Financial Planning

Strategic intent key to succession planning

30 January 2019

Jayson Forrest

Jayson Forrest is the managing editor of Money & Life Magazine.

Transparency of process and open communication were two of the key factors for Capital Partners’ succession planning process.

With a firm focus on its future, Capital Partners Private Wealth Advisers has done something a little unusual when it comes to business continuity. From 1 August 2018, the Perth-based practice brought on board eight new principals as part of its succession and transition strategy, which has seen the business move from founder ownership to second and now third generation ownership.

“There has been a lot of emotion around this program, which has taken about 2.5 years to implement. We’ve taken a long view with regard to succession planning, which takes an enormous effort to do well,” said David Andrew AFP® – the founder and managing director of Capital Partners Private Wealth Advisers.

“But we’re confident we’ve got the right mix of equity partners in place to guarantee the long-term future and ongoing success of our business.”

Speaking on the topic of succession planning at the 2018 FPA Professionals Congress, Andrew said the key to rolling out a successful succession planning strategy was having a clear strategic intent on how this was to be achieved from the outset.

“This requires clear vision,” Andrew said. “For us, this meant we didn’t want to be institutionally owned. We needed good people to help grow the business, and we wanted the overall succession planning process to be respectful and fair for all parties involved.”

One of the key outtakes Andrew took away from the succession planning process was the need for effective and open ‘communication’.

“We completely underestimated the amount of communication needed during the time it took to implement our succession plan,” he said. “We established our ‘Pathway to Principal’ document, which outlined our principles and values as a business, and the criteria and responsibilities required as part of ownership of the business. This document helped potential new stakeholders to better understand what was expected of them, and was a great starting point for them as part of the succession planning process.”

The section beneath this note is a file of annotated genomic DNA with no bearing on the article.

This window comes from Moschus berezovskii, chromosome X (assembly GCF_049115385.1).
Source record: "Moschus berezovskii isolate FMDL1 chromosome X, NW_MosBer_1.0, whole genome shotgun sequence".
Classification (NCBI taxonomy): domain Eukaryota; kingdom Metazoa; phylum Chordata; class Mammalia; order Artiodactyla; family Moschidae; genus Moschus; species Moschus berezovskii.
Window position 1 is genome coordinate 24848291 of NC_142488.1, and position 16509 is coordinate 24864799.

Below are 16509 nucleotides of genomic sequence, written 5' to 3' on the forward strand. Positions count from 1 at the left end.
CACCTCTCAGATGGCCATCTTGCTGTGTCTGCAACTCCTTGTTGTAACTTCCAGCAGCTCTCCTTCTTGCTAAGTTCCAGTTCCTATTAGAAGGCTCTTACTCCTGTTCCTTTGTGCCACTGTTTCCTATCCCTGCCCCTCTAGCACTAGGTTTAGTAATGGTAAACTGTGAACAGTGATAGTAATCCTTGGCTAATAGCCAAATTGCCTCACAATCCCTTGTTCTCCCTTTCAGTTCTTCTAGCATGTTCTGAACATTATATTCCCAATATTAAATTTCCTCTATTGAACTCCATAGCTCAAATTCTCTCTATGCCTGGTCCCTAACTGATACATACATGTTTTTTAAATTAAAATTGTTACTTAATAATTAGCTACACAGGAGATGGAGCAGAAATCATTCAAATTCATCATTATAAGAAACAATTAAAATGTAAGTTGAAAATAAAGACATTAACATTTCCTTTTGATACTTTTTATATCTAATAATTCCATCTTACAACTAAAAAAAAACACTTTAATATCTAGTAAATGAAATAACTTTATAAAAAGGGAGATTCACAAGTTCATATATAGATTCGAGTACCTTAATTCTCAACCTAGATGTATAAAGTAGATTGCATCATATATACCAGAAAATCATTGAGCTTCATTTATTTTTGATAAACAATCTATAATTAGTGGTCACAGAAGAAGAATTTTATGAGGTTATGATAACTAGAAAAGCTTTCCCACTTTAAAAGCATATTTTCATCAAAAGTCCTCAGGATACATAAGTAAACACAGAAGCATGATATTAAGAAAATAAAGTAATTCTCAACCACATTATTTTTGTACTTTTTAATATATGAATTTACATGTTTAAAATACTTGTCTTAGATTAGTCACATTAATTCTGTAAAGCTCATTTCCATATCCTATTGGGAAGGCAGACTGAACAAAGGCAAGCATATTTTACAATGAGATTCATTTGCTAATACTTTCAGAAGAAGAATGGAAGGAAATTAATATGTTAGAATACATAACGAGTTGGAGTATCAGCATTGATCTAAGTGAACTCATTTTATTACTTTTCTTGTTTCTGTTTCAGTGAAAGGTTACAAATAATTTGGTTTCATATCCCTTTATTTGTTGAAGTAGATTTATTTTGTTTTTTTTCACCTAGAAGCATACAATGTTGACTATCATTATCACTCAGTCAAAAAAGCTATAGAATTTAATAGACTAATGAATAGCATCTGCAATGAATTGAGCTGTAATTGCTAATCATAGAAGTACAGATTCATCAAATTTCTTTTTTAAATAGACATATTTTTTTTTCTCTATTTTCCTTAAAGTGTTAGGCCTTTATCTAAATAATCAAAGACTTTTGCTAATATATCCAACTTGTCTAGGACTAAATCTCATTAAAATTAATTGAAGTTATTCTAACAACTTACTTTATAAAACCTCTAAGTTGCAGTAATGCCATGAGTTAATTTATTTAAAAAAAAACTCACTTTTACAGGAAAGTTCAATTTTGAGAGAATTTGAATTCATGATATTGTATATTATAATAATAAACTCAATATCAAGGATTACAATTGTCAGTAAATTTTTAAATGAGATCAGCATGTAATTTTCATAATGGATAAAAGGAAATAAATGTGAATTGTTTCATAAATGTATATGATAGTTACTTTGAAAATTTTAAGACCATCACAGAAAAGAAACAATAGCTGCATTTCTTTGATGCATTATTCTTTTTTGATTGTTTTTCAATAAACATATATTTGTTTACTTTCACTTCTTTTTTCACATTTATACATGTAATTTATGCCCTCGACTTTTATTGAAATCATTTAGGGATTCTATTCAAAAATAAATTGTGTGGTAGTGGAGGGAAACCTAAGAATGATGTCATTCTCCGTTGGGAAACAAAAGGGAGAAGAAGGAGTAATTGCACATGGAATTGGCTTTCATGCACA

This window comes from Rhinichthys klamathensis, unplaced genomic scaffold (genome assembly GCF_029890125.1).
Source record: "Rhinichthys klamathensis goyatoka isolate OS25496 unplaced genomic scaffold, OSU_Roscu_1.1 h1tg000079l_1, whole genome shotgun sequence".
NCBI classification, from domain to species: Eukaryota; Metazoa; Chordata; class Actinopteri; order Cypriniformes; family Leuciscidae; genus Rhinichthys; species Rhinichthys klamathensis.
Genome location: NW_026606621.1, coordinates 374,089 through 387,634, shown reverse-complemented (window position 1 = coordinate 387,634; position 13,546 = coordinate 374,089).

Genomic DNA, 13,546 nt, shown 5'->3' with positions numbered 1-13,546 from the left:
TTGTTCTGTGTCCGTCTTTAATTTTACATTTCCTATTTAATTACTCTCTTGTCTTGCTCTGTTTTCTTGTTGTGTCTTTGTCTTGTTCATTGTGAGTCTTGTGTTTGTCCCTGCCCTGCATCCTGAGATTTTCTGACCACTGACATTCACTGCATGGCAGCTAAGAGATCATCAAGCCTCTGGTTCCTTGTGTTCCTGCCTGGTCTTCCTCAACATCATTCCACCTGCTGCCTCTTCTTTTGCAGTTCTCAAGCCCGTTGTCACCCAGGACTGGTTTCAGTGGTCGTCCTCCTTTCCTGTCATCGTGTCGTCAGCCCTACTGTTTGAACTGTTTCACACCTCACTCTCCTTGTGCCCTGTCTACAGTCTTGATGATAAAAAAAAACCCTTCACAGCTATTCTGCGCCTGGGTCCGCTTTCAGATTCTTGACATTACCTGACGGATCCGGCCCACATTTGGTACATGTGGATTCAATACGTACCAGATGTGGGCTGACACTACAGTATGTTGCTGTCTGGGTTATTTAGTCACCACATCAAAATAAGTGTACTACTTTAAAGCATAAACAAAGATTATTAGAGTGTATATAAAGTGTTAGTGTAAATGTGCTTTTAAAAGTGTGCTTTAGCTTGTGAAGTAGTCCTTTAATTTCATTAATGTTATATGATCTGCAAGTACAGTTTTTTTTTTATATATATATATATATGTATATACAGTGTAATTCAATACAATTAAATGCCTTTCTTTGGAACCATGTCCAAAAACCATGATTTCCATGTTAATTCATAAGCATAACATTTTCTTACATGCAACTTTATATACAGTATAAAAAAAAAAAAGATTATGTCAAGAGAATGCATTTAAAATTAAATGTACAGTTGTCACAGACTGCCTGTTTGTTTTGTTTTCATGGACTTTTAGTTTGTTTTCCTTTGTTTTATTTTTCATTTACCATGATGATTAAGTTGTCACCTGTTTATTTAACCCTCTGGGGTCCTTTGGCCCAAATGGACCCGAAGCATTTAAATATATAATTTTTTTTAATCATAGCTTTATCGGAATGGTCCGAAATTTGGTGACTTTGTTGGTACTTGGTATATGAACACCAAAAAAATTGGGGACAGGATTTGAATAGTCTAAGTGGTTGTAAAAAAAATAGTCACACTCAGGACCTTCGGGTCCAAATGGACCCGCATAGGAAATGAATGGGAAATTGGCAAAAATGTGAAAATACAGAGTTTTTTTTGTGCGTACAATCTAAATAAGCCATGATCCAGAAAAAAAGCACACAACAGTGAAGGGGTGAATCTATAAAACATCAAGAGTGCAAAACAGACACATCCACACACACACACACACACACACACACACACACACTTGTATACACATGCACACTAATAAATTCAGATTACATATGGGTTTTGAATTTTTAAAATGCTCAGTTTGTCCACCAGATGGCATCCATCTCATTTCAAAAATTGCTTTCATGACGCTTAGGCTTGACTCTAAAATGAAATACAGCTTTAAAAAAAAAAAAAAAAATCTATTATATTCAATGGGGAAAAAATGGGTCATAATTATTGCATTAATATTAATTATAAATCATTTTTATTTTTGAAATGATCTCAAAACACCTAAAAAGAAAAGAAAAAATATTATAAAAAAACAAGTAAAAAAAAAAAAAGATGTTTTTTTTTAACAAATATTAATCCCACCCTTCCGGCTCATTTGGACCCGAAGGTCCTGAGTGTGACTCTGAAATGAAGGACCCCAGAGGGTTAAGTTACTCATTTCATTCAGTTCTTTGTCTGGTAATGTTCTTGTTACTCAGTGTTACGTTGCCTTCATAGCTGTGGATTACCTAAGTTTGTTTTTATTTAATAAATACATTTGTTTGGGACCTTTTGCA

Andrew added that business owners should never assume that potential buyers of a business have the same knowledge or expectations as the current owners.

“We were fortunate to bring on board stakeholders who already worked in the business, which from a succession planning viewpoint, made the overall process a little easier. However, ‘complexity’ and ‘ambiguity’  were two common words that our new stakeholders used to describe what it meant to be a business owner,” Andrew said.

“There was a big knowledge gap between the existing owners and new stakeholders, so we had to ensure that the whole succession planning process was as collaborative as it could be. This meant being absolutely transparent and respectful throughout the whole process, which included opening up the books to staff members who we wanted to bring on board as principals.”

In addition, Capital Partners has developed a ‘Shareholder Agreement’ – a rule book outlining shareholder responsibilities, which took the business two years to complete.

“This is a very clear document that provides clarity for all shareholders of the business,” he said.

The document covers topics such as:

– Valuation mechanism;

– Shareholder rights;

– The responsibilities of individuals; and

– How to get in or out as a shareholder and on what terms.

“With only an estimated 12 per cent of financial planning practices having a succession plan in place, we believe our ‘Pathway to Principal’ and ‘Shareholder Agreement’ documents were important elements in ensuring our succession planning process went relatively smoothly.

“And while I believe we did a number of things quite well throughout our succession planning, like overall transparency of the process and open communication, looking back, there were some areas we could have improved on. Owners need to realise that during the succession planning process they need to be open-minded about questions, and that’s something we could have been better at addressing,” Andrew said.

“And remember, never make decisions in an emotive state. Succession planning is a very emotional experience, so don’t add to your stress by underestimating the time required to complete this important task.”